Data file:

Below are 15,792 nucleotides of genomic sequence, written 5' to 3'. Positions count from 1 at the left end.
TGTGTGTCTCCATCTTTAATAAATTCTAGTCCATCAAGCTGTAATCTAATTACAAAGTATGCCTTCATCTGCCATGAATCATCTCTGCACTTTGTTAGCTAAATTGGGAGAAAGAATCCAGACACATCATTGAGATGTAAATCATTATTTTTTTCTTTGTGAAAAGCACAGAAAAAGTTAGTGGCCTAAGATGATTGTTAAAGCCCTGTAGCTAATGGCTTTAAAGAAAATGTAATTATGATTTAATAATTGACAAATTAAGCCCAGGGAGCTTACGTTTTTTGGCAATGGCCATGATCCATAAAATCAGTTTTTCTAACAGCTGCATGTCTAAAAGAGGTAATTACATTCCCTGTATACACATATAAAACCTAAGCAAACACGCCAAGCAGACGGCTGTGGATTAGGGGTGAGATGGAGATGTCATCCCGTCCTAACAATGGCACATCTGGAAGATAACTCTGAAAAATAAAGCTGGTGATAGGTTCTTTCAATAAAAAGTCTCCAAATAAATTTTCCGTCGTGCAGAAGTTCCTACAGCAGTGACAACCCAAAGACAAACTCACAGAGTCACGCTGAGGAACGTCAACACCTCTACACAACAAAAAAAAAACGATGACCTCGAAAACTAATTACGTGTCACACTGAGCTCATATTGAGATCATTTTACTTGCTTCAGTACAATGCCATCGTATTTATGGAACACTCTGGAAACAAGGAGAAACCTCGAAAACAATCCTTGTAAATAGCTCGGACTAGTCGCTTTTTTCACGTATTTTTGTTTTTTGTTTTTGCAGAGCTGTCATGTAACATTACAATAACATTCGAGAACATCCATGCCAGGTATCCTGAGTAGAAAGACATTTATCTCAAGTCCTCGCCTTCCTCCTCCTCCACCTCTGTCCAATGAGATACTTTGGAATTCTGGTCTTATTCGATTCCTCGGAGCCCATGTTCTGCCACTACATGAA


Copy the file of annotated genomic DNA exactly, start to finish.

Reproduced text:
Below are 15,792 nucleotides of genomic sequence, written 5' to 3'. Positions count from 1 at the left end.
TGTGTGTCTCCATCTTTAATAAATTCTAGTCCATCAAGCTGTAATCTAATTACAAAGTATGCCTTCATCTGCCATGAATCATCTCTGCACTTTGTTAGCTAAATTGGGAGAAAGAATCCAGACACATCATTGAGATGTAAATCATTATTTTTTTCTTTGTGAAAAGCACAGAAAAAGTTAGTGGCCTAAGATGATTGTTAAAGCCCTGTAGCTAATGGCTTTAAAGAAAATGTAATTATGATTTAATAATTGACAAATTAAGCCCAGGGAGCTTACGTTTTTTGGCAATGGCCATGATCCATAAAATCAGTTTTTCTAACAGCTGCATGTCTAAAAGAGGTAATTACATTCCCTGTATACACATATAAAACCTAAGCAAACACGCCAAGCAGACGGCTGTGGATTAGGGGTGAGATGGAGATGTCATCCCGTCCTAACAATGGCACATCTGGAAGATAACTCTGAAAAATAAAGCTGGTGATAGGTTCTTTCAATAAAAAGTCTCCAAATAAATTTTCCGTCGTGCAGAAGTTCCTACAGCAGTGACAACCCAAAGACAAACTCACAGAGTCACGCTGAGGAACGTCAACACCTCTACACAACAAAAAAAAAACGATGACCTCGAAAACTAATTACGTGTCACACTGAGCTCATATTGAGATCATTTTACTTGCTTCAGTACAATGCCATCGTATTTATGGAACACTCTGGAAACAAGGAGAAACCTCGAAAACAATCCTTGTAAATAGCTCGGACTAGTCGCTTTTTTCACGTATTTTTGTTTTTTGTTTTTGCAGAGCTGTCATGTAACATTACAATAACATTCGAGAACATCCATGCCAGGTATCCTGAGTAGAAAGACATTTATCTCAAGTCCTCGCCTTCCTCCTCCTCCACCTCTGTCCAATGAGATACTTTGGAATTCTGGTCTTATTCGATTCCTCGGAGCCCATGTTCTGCCACTACATGAA